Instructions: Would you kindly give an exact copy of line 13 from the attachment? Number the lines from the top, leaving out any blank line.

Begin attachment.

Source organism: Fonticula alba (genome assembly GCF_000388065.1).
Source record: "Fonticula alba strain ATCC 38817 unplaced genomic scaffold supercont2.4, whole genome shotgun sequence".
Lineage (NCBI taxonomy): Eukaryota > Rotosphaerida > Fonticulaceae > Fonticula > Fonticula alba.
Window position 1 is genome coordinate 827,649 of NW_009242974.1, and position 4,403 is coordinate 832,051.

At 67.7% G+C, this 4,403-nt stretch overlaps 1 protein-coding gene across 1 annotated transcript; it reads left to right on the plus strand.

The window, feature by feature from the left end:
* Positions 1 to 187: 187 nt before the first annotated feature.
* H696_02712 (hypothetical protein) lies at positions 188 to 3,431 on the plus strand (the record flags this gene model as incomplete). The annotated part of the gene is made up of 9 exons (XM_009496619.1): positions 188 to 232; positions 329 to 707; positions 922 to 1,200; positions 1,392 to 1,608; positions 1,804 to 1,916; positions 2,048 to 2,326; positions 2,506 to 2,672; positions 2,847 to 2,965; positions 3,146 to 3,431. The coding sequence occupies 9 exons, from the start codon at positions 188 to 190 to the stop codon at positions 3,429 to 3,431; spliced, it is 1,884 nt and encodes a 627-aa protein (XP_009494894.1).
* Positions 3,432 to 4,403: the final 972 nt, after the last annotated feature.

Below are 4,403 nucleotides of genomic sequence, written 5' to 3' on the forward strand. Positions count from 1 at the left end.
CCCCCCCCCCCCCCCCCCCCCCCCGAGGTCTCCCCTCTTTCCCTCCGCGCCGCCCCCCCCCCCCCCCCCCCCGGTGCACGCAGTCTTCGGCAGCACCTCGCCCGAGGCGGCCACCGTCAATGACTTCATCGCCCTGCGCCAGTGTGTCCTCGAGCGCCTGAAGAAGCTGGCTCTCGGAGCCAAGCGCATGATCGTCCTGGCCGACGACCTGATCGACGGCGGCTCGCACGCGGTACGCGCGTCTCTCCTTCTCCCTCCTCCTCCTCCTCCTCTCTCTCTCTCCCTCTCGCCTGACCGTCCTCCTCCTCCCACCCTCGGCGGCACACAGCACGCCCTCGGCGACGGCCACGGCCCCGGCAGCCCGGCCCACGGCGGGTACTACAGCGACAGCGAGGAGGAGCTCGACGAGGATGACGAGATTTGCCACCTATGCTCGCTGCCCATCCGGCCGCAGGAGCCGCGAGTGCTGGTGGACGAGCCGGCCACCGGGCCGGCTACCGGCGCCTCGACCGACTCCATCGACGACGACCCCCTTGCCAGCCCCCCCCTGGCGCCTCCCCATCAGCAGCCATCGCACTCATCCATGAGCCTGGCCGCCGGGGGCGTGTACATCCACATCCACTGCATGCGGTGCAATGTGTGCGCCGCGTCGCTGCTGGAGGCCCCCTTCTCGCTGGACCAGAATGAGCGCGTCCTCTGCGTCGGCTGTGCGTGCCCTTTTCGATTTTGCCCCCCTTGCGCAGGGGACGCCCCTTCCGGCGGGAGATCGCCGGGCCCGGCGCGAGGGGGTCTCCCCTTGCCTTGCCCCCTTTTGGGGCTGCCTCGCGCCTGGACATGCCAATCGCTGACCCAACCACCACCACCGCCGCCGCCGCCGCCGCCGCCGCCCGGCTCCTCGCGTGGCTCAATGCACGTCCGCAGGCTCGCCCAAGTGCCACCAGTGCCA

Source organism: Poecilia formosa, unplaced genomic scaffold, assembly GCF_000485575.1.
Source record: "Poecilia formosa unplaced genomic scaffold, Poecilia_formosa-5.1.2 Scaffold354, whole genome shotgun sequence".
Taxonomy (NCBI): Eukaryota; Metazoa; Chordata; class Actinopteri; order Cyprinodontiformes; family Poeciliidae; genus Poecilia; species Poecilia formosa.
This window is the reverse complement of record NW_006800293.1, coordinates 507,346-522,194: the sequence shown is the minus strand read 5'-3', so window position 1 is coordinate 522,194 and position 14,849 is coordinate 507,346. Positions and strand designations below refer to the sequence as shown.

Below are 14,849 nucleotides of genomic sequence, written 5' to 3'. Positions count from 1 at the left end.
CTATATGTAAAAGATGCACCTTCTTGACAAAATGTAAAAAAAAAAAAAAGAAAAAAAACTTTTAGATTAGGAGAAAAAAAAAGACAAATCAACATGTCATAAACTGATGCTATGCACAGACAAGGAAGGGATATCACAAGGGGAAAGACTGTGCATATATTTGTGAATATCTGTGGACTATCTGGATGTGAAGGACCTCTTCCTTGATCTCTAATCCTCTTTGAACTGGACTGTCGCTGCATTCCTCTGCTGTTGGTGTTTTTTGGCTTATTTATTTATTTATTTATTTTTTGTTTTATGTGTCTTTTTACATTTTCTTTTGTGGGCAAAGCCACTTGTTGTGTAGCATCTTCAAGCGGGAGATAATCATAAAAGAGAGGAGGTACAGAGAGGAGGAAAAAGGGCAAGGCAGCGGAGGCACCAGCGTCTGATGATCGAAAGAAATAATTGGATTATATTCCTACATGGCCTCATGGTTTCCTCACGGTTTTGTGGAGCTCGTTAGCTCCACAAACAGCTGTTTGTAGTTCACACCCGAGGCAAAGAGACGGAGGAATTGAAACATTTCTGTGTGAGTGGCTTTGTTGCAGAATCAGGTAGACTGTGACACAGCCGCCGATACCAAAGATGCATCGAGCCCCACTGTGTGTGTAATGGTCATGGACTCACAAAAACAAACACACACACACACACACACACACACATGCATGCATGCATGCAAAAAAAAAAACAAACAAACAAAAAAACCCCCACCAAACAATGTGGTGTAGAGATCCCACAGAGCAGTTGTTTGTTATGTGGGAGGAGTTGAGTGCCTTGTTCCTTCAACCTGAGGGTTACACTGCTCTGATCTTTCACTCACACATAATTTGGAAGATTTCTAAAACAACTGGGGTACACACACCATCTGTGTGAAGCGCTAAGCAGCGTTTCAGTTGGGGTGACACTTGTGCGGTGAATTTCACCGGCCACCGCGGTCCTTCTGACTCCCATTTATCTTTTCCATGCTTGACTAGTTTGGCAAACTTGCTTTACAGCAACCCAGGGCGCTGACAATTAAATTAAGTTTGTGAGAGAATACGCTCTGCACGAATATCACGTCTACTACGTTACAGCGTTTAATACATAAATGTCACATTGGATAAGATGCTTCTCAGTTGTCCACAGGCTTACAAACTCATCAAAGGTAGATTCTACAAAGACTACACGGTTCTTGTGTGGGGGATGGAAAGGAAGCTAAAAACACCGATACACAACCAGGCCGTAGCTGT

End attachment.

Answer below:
Source record: "Poecilia formosa unplaced genomic scaffold, Poecilia_formosa-5.1.2 Scaffold354, whole genome shotgun sequence".